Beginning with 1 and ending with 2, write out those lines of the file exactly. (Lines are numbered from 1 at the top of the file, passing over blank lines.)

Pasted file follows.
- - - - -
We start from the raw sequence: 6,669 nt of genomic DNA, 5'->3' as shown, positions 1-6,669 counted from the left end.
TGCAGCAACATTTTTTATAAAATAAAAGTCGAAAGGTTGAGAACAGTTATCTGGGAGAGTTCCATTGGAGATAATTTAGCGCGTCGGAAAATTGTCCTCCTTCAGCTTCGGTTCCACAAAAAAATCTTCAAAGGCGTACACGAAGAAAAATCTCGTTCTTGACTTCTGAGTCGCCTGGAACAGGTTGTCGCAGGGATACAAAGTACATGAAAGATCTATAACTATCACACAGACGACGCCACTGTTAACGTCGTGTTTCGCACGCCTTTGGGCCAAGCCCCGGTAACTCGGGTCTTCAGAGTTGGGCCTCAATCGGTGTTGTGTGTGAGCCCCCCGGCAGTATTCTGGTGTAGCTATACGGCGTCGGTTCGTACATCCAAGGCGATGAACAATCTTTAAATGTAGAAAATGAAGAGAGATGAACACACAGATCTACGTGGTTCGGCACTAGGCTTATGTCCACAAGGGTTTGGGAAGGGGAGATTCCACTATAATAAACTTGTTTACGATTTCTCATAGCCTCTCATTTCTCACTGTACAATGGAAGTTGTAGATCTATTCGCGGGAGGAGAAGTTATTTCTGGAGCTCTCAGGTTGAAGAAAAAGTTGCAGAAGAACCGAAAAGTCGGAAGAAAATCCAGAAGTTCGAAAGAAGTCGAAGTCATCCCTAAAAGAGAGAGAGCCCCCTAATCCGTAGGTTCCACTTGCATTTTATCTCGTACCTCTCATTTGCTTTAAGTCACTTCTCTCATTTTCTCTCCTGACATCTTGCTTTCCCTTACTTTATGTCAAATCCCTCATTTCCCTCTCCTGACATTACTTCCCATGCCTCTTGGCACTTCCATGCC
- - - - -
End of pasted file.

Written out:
We start from the raw sequence: 6,669 nt of genomic DNA, 5'->3' as shown, positions 1-6,669 counted from the left end.
TGCAGCAACATTTTTTATAAAATAAAAGTCGAAAGGTTGAGAACAGTTATCTGGGAGAGTTCCATTGGAGATAATTTAGCGCGTCGGAAAATTGTCCTCCTTCAGCTTCGGTTCCACAAAAAAATCTTCAAAGGCGTACACGAAGAAAAATCTCGTTCTTGACTTCTGAGTCGCCTGGAACAGGTTGTCGCAGGGATACAAAGTACATGAAAGATCTATAACTATCACACAGACGACGCCACTGTTAACGTCGTGTTTCGCACGCCTTTGGGCCAAGCCCCGGTAACTCGGGTCTTCAGAGTTGGGCCTCAATCGGTGTTGTGTGTGAGCCCCCCGGCAGTATTCTGGTGTAGCTATACGGCGTCGGTTCGTACATCCAAGGCGATGAACAATCTTTAAATGTAGAAAATGAAGAGAGATGAACACACAGATCTACGTGGTTCGGCACTAGGCTTATGTCCACAAGGGTTTGGGAAGGGGAGATTCCACTATAATAAACTTGTTTACGATTTCTCATAGCCTCTCATTTCTCACTGTACAATGGAAGTTGTAGATCTATTCGCGGGAGGAGAAGTTATTTCTGGAGCTCTCAGGTTGAAGAAAAAGTTGCAGAAGAACCGAAAAGTCGGAAGAAAATCCAGAAGTTCGAAAGAAGTCGAAGTCATCCCTAAAAGAGAGAGAGCCCCCTAATCCGTAGGTTCCACTTGCATTTTATCTCGTACCTCTCATTTGCTTTAAGTCACTTCTCTCATTTTCTCTCCTGACATCTTGCTTTCCCTTACTTTATGTCAAATCCCTCATTTCCCTCTCCTGACATTACTTCCCATGCCTCTTGGCACTTCCATGCC